- Published Jun 4, 2013 in In The Studio
- Read time: about 4 minutes
With something as in-your-face as violin and viola, it’s important to mic and mix your recordings just so. It’s all about the mic’ing, panning, EQing and mixing.
Air! Give it some room. No such thing as close mic'ing on a violin or viola, unless you’re going more for a fiddle sound. Violins are delicate things – the sound is generally small and can get abrasive quickly, especially with a less than proficient player. Viola’s are more robust but can have some trouble in certain frequencies.
Start with the right mic.
I usually only go with one mic. You can add a room mic but the primary mic is going to pick up a lot of room anyway. Go high. I use a pencil condenser at least 3 feet above and 4 feet in front, pointed towards the center of the violin or viola. If it’s too ambient for your taste, just move in a foot each way until you like what you hear.
Careful with the mix.
When I mix a violin/viola part, it starts with the compressor at a slow attack, slow release and moderate ratio - about 4:1. But let’s say I have an arrangement that consist of three violin lines and two viola lines, with each line being quadrupled. I’ll pan all 20 channels at their individual faders according to where I want them in the stereo image. I usually pan just as if I’m looking at an orchestra: Violin 1s quadrupled parts are panned in various degrees of fairly hard right. Violin 2 less hard right but still each quadrupled part with a different pan Violin 3 the same, but more towards center And viola’s occupying soft right, center and soft left. No right or wrong to this – it’s according to your taste.
After it’s panned the way you like it...
After I’ve got my panning together, I’ll bus all to a stereo bus/group and compress using the same setting I would with one instrument. Sometimes I’ll bus each line (i.e. only violins that make up Violin 1, 2, etc) to an individual stereo bus/group and then send all the individual lines to a master string stereo bus/group.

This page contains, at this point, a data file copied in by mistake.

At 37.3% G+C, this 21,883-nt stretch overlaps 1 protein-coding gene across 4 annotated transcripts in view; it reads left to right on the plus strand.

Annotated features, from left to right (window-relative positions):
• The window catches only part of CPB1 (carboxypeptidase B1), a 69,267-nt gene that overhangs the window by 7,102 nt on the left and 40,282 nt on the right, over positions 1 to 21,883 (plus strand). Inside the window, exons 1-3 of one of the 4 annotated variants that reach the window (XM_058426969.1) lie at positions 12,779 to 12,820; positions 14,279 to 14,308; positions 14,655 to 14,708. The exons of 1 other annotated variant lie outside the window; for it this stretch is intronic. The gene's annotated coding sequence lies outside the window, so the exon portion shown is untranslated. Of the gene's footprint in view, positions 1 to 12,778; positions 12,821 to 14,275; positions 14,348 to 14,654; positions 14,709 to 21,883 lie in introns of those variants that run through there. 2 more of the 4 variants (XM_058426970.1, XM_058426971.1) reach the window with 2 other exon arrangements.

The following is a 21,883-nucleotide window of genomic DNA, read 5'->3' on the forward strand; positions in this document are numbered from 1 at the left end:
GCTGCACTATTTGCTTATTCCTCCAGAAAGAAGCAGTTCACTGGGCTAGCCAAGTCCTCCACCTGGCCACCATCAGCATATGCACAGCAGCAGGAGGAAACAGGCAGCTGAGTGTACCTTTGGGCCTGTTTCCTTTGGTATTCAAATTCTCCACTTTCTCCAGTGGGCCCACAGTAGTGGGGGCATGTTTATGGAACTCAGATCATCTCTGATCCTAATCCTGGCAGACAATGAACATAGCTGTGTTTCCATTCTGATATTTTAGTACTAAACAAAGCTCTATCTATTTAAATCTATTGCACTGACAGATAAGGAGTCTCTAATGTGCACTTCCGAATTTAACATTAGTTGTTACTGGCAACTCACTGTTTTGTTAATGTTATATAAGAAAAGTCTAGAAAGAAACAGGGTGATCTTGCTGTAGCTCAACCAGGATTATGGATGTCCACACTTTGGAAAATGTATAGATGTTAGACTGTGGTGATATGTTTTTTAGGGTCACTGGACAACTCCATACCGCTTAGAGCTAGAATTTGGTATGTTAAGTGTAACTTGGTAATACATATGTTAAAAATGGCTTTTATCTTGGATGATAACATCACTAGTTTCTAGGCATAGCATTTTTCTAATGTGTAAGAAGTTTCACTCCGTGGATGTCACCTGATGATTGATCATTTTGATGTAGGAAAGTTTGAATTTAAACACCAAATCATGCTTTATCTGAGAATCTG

I generally won’t EQ or compress the individual bus/groups, but this will allow you to control levels of a part using only one fader instead of three or four. Instead, I’ll compress and EQ on the Master String bus/group.
The only trouble with this method is that, if you’re really increasing a line at a certain time, then you are sending more into the master compressor, which means you’re hitting it harder and thus fighting it a little – but most times it’s a cool thing. If this does become a problem, just compress and EQ on each part’s individual bus/group and then send to a master bus/group which will be used only for overall level of the entire string section.
A word about EQ.
Be careful of taking out too much low end. A lot of body is in the 100 to 300Hz range. I will roll off everything below 75Hz and then dip a little out between 700Hz and 900Hz—and again cut at between 1k and 3k—all depending on the tone of the instrument you’ve recorded. Then I’ll lift, very subtly, above 6k. You don’t want woofy, you don’t want slicing abrasiveness, and you definitely don’t want whinny.
If I can, I’ll set up two reverbs, one a large room/hall/plate with a long decay, and another reverb that is smaller with a short decay. Then I’ll add both to my master string bus/group. Lush but not smeared is the goal. As a quick reference I use three different recordings as touchstone:
- The Beatles “Eleanor Rigby” – a quartet in a close space, almost tight and dry.
- Jeff Buckley’s “Last Goodbye” – a moderate room with a small chamber orchestra.
- Anything by the Philadelphia orchestra pre 1990’s for big and lush.
But you’ll find your own references. I recommend listening to them to keep them fresh in your head as you begin to mix your own strings.
Doubling, tripling, etc.
Lots of times I use violin and/or viola to cut multiple parts and quadruple each line played, kind of building up to the equivalent of a chamber orchestra. Important: you must play back the parts the player has just played in their headset when they start to double . It’s important they hear the line they just recorded in order to match vibrato and expression.
Also, if you’re doubling/tripling/quadrupling a line, make sure that with each new pass the player moves from the spot they just recorded from, just a foot or so either way. This will make a huge difference and a much fuller, richer sound. Think of it like a violin section of the orchestra – they sit in chairs next to each other, not on top of each other (although that would be fun to see). You won’t have a different violin or different player’s hands for each pass, but you’ll at least have a slightly different timbre on each pass. It makes a difference.